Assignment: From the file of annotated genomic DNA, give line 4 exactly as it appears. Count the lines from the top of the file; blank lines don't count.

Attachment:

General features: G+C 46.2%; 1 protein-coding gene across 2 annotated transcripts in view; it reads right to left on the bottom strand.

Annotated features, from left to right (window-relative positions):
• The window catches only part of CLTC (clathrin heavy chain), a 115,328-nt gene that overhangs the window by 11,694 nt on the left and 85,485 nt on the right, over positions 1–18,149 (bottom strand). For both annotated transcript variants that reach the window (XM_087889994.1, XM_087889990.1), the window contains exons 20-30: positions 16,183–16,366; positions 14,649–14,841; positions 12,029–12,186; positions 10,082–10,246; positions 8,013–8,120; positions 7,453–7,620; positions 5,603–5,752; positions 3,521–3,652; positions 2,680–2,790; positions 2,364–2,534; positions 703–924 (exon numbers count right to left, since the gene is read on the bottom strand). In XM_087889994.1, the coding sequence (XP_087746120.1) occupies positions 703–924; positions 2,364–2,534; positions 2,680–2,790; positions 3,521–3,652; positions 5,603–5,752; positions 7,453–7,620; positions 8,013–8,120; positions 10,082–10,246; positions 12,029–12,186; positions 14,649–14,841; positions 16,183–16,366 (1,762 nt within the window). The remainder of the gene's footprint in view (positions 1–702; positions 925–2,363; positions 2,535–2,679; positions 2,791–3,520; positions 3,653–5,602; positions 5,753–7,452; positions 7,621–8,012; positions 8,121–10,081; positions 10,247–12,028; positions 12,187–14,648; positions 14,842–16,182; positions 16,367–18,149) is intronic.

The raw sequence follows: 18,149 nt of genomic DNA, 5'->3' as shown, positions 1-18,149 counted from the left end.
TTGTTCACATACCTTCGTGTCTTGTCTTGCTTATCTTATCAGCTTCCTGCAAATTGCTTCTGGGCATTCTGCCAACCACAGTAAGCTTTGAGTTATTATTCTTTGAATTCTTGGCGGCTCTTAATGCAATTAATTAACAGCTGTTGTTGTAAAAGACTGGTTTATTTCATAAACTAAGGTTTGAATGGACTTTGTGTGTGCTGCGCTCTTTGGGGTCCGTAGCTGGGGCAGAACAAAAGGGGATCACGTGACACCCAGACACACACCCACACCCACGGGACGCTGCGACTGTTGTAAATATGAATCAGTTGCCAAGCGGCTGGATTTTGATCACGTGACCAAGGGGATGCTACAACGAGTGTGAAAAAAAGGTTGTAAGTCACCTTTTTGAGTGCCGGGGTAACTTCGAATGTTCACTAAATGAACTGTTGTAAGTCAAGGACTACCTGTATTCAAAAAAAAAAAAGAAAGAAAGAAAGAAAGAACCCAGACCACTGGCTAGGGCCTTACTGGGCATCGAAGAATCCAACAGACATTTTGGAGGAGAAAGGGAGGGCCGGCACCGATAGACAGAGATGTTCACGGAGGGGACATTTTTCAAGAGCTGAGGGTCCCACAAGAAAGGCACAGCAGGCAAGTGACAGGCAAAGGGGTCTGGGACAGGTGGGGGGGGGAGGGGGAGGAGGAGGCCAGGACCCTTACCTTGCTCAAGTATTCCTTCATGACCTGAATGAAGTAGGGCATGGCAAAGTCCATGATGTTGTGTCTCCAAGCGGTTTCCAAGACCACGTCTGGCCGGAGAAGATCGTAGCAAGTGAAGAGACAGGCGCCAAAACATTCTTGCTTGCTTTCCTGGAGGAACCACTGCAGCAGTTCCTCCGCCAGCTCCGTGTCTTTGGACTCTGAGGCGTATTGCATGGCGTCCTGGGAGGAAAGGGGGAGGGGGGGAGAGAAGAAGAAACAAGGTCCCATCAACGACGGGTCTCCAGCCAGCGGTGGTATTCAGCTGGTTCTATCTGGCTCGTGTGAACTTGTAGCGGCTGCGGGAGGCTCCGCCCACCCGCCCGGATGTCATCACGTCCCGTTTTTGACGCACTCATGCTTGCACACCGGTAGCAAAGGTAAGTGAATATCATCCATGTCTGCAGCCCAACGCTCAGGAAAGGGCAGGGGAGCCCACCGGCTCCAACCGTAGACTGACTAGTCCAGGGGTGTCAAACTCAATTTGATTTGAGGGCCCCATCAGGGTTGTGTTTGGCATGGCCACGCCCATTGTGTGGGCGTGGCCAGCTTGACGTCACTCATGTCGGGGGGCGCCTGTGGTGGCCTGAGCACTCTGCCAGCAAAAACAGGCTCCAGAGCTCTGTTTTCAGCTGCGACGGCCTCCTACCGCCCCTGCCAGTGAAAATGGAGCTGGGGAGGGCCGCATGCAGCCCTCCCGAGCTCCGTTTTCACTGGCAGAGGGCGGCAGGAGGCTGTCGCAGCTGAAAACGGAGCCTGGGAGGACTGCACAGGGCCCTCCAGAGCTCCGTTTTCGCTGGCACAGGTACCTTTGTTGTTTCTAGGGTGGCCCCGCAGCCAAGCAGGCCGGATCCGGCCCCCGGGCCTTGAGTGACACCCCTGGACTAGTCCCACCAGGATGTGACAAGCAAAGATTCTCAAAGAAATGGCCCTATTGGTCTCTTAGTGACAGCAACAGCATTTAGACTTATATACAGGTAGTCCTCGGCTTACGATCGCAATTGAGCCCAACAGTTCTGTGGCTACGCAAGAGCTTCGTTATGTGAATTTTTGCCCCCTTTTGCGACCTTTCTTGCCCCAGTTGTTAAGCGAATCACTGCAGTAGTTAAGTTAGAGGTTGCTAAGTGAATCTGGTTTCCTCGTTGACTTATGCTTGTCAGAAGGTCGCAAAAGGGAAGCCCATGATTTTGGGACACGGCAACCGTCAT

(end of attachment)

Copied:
The raw sequence follows: 18,149 nt of genomic DNA, 5'->3' as shown, positions 1-18,149 counted from the left end.